The Black Phone

We all have that one childhood memory that haunts us to this very day. For me it was the sudden rattling of trash cans, tools, and boxes as everything came crashing down in my parents’ carport when I came home late one night as a young teenager.

Of course, the culprit was an ornery raccoon and not the murderous serial killer I had envisioned. Regardless, while I managed to keep my underwear clean, it still goes down as the exact moment my voice changed and I became a man. It was that scary.

"Spooky, creepy, and expertly paced, The Black Phone plays out with a delicious ‘70s vibe"


Short story author Joe Hill’s haunting childhood memory comes from an old rotary dial telephone on the wall of his parents’ dirt floor basement that wasn’t connected to anything. He recalls that as a child, the worst thing he could imagine was that phone ringing.

While my haunting childhood memory didn’t lead to much at all - other than developing my preference for front door entries, Hill’s adult-making moment led to The Black Phone, the latest film from Blumhouse’s dungeon of terror. It helps that Hill is the son of horror author Stephen King, but an even bigger turn of fortune was that the story gained the attention of filmmakers Scott Derrickson and C. Robert Cargill who turned it into The Black Phone, a chilling tale about the strength and resilience of children and the power of family.

The Black Phone is set in the late ‘70s and follows 13-year-old Finney (newcomer Mason Thames) and his younger sister Gwen (Madeleine McGraw, Ant-Man and the Wasp) who live with their abusive, alcoholic father (Jeremy Davies). Local boys are turning up missing, believed kidnapped by a local wannabe party clown and suspected serial killer known as The Grabber (Ethan Hawke, wearing an assortment of creepy masks), who was clearly inspired by John Wayne Gacy.The Black Phone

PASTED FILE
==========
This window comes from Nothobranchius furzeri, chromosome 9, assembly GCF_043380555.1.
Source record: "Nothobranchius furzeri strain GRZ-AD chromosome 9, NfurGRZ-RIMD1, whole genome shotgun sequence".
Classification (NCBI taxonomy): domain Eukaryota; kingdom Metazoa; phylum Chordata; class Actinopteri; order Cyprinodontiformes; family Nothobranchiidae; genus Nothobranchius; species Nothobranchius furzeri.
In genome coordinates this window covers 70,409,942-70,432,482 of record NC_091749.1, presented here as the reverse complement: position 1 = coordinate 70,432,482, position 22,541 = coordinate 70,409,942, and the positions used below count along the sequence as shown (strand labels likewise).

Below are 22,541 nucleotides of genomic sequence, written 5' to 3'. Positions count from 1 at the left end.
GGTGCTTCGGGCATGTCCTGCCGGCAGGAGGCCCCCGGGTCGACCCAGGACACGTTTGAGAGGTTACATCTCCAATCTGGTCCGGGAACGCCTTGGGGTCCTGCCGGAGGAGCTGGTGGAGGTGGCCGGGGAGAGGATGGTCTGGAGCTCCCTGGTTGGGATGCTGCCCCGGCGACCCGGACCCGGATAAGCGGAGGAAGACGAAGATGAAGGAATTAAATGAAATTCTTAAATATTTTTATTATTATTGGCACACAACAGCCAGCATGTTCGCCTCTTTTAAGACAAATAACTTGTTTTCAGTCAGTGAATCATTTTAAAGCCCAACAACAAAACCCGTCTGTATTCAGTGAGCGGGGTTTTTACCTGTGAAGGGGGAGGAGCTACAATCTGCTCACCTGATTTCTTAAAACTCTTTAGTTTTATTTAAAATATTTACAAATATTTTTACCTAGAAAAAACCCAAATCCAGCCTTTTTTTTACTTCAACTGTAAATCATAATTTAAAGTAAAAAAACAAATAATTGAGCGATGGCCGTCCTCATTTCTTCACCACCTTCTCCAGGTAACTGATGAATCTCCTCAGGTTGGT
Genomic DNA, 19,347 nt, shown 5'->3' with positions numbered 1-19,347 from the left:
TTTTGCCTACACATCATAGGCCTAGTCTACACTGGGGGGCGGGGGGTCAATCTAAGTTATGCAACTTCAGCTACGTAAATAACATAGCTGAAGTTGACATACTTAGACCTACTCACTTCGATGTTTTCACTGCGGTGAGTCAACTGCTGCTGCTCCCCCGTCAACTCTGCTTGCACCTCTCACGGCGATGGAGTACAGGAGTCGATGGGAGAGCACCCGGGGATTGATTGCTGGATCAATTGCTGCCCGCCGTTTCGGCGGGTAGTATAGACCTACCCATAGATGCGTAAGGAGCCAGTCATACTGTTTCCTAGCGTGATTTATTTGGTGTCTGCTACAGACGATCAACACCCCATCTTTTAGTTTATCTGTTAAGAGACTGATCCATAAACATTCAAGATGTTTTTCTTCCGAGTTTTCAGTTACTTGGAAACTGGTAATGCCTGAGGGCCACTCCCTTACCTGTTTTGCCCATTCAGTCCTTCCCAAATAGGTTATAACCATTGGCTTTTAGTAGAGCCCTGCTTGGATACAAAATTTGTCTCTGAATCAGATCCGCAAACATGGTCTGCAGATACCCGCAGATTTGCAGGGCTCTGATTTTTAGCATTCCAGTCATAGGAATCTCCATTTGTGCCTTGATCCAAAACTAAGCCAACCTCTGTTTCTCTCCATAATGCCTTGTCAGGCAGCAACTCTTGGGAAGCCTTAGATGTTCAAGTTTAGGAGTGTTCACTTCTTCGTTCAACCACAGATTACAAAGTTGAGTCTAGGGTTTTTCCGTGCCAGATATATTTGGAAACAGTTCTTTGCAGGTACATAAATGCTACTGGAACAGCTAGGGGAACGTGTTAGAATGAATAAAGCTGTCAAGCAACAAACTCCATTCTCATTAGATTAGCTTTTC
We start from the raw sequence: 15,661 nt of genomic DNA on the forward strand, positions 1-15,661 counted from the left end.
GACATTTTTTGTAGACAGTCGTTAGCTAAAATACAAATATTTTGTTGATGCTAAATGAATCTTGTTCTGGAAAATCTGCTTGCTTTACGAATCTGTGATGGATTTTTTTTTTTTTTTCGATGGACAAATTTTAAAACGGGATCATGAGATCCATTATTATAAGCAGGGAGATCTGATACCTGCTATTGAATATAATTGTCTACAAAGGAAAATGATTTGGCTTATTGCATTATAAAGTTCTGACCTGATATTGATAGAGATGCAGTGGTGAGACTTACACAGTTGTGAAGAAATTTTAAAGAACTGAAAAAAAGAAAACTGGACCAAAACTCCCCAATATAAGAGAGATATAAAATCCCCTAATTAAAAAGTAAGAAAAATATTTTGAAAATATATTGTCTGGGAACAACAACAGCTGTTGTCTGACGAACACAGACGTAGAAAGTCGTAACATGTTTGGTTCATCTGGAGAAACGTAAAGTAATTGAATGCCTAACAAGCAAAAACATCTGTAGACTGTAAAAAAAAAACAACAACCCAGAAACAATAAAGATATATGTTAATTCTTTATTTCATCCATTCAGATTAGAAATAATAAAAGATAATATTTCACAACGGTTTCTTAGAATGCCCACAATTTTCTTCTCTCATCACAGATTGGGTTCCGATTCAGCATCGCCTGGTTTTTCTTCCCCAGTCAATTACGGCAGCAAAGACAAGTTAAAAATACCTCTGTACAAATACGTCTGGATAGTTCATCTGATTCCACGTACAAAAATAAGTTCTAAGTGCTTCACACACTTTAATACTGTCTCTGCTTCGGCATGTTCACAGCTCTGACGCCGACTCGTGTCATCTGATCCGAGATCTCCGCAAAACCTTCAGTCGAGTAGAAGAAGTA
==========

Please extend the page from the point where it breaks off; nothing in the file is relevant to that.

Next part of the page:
It’s not long before Finney himself is ensnared and taken to The Grabbers dark basement where a disconnected black phone on the wall rings and the voices of The Grabbers’ previous victims offer Finney clues that might help him get out of the mess he’s in. Meanwhile, Gwen is having dreams and visions that may provide clues as to her brother’s whereabouts.

Spooky, creepy, and expertly paced, The Black Phone plays out with a delicious ‘70s vibe as period commercials play on TVs while a smorgasbord of classic hits from such notorious acts as Pink Floyd, Sweet, and Edgar Winter Group plays under the gritty action. It’s all to purposefully set an authentic mood from a period that wasn’t always tinged with golden sunlight. Anyone who experienced the ‘70s knows it wasn’t that.

Derrickson finds his biggest success from the simplicity in which his story plays out. There’s nothing complicated or heavy-handed about any of it. As clues are doled out to Finney over the phone, we find ourselves playing detective, concocting schemes as we lean into the mystery which becomes an intelligent game of strategy and tactics rather than one of stupid horror coincidences and poor choices. Finney is in an escape room, of sorts, and we have a blast concocting ways to help him get out.